IAHR, founded in 1935, is a worldwide independent member-based organisation of engineers and water specialists working in fields related to the hydro-environmental sciences and their practical application. Activities range from river and maritime hydraulics to water resources development and eco-hydraulics, through to ice engineering, hydroinformatics, and hydraulic machinery.
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You are here : eLibrary : IAHR World Congress Proceedings : 34th Congress - Brisbane (2011) : THEME 1: Extremes and Variability : Stormwater drainage design under climate change and variability conditions
Stormwater drainage design under climate change and variability conditions
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Urban stormwater infrastructure is conventionally designed using either a peak flow method such as the Rational Method or continuous simulation analysis using an appropriate model. The design rainfall intensity in the Rational Method is often based on frequency analysis of observed extreme rainfall events. The fundamental assumption in this approach is that average recurrence interval (ARI) of runoff is the same as that of rainfall. In the context of climate change and variability, the frequency and intensity of extreme rainfall events may change with time. Infrastructure designed on the basis of past rainfall patterns may not be capable of coping with increased rainfall frequency and intensity. Several previous studies have assumed a stationary frequency distribution for observed rainfall (i.e. constant statistical moments) which may not be appropriate in a changing climate. In this paper, the current practice of assuming stationary climatic conditions will first be discussed. We will then examine non-stationarities in a changing climate and their impacts on design criteria. The Log Pearson Type III distribution has been used in Australia for frequency analysis of rainfall intensity in order to generate intensity frequency-duration curves for a particular location. The sources of climate change induced non-stationarities in frequency distributions are (a) shift of location parameter or mean (1st moment) and (b) change of scale parameter or variability (2nd moment). Mathematically this can be expressed as IT=IM +KTS, where IT is the T year ARI rainfall intensity, IM is the mean intensity, S is the standard deviation and KT is a frequency factor which is a function of distribution type and ARI. A modified Log Pearson Type III distribution considering time varying location and scale parameters is proposed in this paper for the design of stormwater drainage infrastructure.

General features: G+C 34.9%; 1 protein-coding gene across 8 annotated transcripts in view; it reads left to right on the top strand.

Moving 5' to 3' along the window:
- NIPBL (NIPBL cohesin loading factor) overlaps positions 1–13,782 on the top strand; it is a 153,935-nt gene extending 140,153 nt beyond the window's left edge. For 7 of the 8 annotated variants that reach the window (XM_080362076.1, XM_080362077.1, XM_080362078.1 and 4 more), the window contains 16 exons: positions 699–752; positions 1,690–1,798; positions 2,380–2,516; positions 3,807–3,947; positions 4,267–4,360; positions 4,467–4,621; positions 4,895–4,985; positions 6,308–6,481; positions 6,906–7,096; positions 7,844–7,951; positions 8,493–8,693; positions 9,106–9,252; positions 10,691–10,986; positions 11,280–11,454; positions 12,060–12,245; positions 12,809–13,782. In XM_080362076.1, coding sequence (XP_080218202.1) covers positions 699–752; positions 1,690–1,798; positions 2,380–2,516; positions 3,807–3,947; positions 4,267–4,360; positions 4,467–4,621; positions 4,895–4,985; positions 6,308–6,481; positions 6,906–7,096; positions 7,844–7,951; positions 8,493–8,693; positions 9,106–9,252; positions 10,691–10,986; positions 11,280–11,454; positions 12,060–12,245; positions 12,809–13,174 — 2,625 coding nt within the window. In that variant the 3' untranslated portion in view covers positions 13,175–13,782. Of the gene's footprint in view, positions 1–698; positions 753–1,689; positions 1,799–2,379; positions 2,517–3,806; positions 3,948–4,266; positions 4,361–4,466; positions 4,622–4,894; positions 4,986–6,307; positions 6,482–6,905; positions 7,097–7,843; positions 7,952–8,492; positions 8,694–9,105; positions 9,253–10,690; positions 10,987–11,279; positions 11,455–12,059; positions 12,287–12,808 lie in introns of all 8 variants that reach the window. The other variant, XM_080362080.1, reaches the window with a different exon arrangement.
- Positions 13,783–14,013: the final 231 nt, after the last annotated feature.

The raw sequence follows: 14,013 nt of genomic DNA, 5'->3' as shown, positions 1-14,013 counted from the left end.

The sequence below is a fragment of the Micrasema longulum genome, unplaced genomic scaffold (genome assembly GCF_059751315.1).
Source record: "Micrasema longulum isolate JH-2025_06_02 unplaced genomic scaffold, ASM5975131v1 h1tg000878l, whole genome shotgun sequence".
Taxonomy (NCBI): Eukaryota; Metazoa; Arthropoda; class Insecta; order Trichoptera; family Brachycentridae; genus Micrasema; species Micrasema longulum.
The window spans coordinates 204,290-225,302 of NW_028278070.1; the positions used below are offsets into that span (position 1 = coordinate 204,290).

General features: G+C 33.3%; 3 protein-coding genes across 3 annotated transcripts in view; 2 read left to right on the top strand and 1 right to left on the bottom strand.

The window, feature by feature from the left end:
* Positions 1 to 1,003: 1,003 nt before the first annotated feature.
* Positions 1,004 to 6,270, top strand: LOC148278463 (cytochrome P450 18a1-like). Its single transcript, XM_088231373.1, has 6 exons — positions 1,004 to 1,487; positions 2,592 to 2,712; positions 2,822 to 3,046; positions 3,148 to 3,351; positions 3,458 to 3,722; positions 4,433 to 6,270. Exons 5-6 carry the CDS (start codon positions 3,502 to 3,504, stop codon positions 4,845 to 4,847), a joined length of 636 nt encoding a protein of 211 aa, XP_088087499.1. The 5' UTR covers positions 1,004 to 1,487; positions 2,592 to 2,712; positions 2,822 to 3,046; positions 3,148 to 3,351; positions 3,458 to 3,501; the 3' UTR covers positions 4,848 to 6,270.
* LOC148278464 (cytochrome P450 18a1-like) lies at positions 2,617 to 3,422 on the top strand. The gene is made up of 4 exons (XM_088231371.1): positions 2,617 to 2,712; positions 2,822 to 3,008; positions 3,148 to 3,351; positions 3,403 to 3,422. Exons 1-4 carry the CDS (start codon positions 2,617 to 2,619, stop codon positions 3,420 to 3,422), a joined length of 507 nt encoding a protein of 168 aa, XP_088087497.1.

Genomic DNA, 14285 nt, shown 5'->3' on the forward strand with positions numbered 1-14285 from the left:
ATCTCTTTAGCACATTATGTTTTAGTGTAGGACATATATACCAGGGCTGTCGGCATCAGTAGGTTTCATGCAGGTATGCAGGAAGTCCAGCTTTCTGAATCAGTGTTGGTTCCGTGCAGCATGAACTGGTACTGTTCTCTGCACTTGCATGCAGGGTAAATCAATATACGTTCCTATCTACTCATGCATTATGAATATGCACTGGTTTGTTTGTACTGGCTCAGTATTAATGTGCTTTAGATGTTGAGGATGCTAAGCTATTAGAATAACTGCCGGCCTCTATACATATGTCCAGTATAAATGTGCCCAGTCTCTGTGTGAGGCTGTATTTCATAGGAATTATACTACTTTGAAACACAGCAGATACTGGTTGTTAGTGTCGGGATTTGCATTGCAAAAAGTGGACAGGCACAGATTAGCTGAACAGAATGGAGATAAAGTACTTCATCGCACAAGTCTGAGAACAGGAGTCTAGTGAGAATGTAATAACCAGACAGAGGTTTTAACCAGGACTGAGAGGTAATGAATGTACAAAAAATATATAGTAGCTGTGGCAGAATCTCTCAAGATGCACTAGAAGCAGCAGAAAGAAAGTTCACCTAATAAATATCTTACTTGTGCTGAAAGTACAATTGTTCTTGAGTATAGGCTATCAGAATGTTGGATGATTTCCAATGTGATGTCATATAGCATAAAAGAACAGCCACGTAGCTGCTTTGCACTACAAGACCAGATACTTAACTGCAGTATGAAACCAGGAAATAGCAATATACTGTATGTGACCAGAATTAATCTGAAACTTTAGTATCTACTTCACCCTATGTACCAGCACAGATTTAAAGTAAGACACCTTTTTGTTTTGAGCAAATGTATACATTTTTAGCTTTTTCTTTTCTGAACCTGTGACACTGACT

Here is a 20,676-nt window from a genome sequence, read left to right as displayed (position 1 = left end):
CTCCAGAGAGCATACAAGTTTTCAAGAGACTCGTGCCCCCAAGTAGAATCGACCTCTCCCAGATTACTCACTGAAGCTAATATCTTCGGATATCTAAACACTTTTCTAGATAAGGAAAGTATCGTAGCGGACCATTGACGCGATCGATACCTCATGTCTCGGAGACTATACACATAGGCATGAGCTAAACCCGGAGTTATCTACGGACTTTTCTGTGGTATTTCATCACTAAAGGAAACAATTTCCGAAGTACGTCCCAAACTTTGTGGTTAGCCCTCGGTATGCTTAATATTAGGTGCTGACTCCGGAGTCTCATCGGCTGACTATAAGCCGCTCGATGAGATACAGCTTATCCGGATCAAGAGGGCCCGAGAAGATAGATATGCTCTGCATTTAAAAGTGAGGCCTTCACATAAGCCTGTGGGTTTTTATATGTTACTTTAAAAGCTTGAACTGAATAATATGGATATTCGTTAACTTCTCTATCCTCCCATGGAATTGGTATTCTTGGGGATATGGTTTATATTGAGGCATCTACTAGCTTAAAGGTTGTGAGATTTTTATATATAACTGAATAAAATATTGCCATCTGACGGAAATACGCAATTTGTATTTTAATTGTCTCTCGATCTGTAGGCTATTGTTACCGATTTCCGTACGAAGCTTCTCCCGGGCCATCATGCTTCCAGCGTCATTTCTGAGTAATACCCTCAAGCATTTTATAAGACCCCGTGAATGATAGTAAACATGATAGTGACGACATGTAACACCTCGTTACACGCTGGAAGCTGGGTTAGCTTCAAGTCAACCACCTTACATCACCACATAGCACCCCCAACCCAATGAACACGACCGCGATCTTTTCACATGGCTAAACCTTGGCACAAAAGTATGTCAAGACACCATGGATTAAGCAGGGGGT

File Size : 333,462 bytes
File Type : Adobe Acrobat Document
Chapter : IAHR World Congress Proceedings
Category : 34th Congress - Brisbane (2011)
Article : THEME 1: Extremes and Variability
Date Published : 01/07/2011
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